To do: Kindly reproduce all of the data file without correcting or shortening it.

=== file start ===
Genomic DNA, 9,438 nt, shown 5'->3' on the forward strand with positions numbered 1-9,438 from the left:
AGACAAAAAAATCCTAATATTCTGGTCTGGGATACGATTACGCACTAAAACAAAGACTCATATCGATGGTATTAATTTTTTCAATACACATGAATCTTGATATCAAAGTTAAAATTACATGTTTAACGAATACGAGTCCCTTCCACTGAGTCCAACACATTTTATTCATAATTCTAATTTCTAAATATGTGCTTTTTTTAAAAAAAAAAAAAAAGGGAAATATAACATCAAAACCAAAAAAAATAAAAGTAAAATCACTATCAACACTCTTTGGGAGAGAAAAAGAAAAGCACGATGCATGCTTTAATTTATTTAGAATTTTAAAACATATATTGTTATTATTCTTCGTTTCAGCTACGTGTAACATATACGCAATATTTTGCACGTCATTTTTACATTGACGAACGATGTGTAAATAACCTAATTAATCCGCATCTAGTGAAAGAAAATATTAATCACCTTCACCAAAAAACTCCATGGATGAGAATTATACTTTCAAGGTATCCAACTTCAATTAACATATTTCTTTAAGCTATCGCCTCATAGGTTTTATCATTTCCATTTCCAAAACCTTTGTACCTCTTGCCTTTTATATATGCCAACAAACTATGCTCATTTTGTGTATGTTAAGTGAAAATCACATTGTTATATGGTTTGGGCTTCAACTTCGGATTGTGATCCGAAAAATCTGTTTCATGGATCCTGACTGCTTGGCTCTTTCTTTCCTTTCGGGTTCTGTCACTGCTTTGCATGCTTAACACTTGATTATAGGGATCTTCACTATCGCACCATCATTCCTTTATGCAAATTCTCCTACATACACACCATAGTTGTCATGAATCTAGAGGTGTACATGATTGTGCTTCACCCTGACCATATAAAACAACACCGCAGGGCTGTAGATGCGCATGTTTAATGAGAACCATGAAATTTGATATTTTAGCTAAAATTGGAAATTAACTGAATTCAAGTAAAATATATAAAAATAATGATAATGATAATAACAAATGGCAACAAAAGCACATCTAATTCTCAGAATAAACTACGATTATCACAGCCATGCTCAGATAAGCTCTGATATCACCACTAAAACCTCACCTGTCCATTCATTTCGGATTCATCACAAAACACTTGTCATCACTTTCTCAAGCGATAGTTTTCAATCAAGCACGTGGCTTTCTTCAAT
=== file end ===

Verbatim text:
Genomic DNA, 9,438 nt, shown 5'->3' on the forward strand with positions numbered 1-9,438 from the left:
AGACAAAAAAATCCTAATATTCTGGTCTGGGATACGATTACGCACTAAAACAAAGACTCATATCGATGGTATTAATTTTTTCAATACACATGAATCTTGATATCAAAGTTAAAATTACATGTTTAACGAATACGAGTCCCTTCCACTGAGTCCAACACATTTTATTCATAATTCTAATTTCTAAATATGTGCTTTTTTTAAAAAAAAAAAAAAAGGGAAATATAACATCAAAACCAAAAAAAATAAAAGTAAAATCACTATCAACACTCTTTGGGAGAGAAAAAGAAAAGCACGATGCATGCTTTAATTTATTTAGAATTTTAAAACATATATTGTTATTATTCTTCGTTTCAGCTACGTGTAACATATACGCAATATTTTGCACGTCATTTTTACATTGACGAACGATGTGTAAATAACCTAATTAATCCGCATCTAGTGAAAGAAAATATTAATCACCTTCACCAAAAAACTCCATGGATGAGAATTATACTTTCAAGGTATCCAACTTCAATTAACATATTTCTTTAAGCTATCGCCTCATAGGTTTTATCATTTCCATTTCCAAAACCTTTGTACCTCTTGCCTTTTATATATGCCAACAAACTATGCTCATTTTGTGTATGTTAAGTGAAAATCACATTGTTATATGGTTTGGGCTTCAACTTCGGATTGTGATCCGAAAAATCTGTTTCATGGATCCTGACTGCTTGGCTCTTTCTTTCCTTTCGGGTTCTGTCACTGCTTTGCATGCTTAACACTTGATTATAGGGATCTTCACTATCGCACCATCATTCCTTTATGCAAATTCTCCTACATACACACCATAGTTGTCATGAATCTAGAGGTGTACATGATTGTGCTTCACCCTGACCATATAAAACAACACCGCAGGGCTGTAGATGCGCATGTTTAATGAGAACCATGAAATTTGATATTTTAGCTAAAATTGGAAATTAACTGAATTCAAGTAAAATATATAAAAATAATGATAATGATAATAACAAATGGCAACAAAAGCACATCTAATTCTCAGAATAAACTACGATTATCACAGCCATGCTCAGATAAGCTCTGATATCACCACTAAAACCTCACCTGTCCATTCATTTCGGATTCATCACAAAACACTTGTCATCACTTTCTCAAGCGATAGTTTTCAATCAAGCACGTGGCTTTCTTCAAT